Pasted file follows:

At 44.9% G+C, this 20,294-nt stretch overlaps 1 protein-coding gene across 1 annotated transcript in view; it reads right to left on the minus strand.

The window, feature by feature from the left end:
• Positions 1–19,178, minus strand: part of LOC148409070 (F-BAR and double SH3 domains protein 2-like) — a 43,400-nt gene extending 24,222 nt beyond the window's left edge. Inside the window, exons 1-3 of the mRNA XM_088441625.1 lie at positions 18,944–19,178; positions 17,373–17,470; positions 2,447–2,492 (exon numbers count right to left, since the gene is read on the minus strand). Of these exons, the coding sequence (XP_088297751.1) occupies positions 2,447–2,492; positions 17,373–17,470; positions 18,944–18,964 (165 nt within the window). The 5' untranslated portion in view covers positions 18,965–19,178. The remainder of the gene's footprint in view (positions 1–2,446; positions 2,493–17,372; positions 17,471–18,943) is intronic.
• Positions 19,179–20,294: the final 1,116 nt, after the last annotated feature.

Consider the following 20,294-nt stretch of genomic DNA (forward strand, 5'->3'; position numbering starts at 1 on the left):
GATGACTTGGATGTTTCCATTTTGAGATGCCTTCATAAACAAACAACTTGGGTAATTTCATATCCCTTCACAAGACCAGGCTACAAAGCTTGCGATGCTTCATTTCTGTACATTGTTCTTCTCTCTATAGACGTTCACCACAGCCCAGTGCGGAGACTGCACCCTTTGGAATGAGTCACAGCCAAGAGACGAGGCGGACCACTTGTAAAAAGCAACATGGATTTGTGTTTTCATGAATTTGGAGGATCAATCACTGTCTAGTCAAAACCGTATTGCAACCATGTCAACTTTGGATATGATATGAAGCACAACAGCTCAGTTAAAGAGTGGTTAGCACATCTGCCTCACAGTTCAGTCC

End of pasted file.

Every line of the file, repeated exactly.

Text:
At 44.9% G+C, this 20,294-nt stretch overlaps 1 protein-coding gene across 1 annotated transcript in view; it reads right to left on the minus strand.

The window, feature by feature from the left end:
• Positions 1–19,178, minus strand: part of LOC148409070 (F-BAR and double SH3 domains protein 2-like) — a 43,400-nt gene extending 24,222 nt beyond the window's left edge. Inside the window, exons 1-3 of the mRNA XM_088441625.1 lie at positions 18,944–19,178; positions 17,373–17,470; positions 2,447–2,492 (exon numbers count right to left, since the gene is read on the minus strand). Of these exons, the coding sequence (XP_088297751.1) occupies positions 2,447–2,492; positions 17,373–17,470; positions 18,944–18,964 (165 nt within the window). The 5' untranslated portion in view covers positions 18,965–19,178. The remainder of the gene's footprint in view (positions 1–2,446; positions 2,493–17,372; positions 17,471–18,943) is intronic.
• Positions 19,179–20,294: the final 1,116 nt, after the last annotated feature.

Consider the following 20,294-nt stretch of genomic DNA (forward strand, 5'->3'; position numbering starts at 1 on the left):
GATGACTTGGATGTTTCCATTTTGAGATGCCTTCATAAACAAACAACTTGGGTAATTTCATATCCCTTCACAAGACCAGGCTACAAAGCTTGCGATGCTTCATTTCTGTACATTGTTCTTCTCTCTATAGACGTTCACCACAGCCCAGTGCGGAGACTGCACCCTTTGGAATGAGTCACAGCCAAGAGACGAGGCGGACCACTTGTAAAAAGCAACATGGATTTGTGTTTTCATGAATTTGGAGGATCAATCACTGTCTAGTCAAAACCGTATTGCAACCATGTCAACTTTGGATATGATATGAAGCACAACAGCTCAGTTAAAGAGTGGTTAGCACATCTGCCTCACAGTTCAGTCC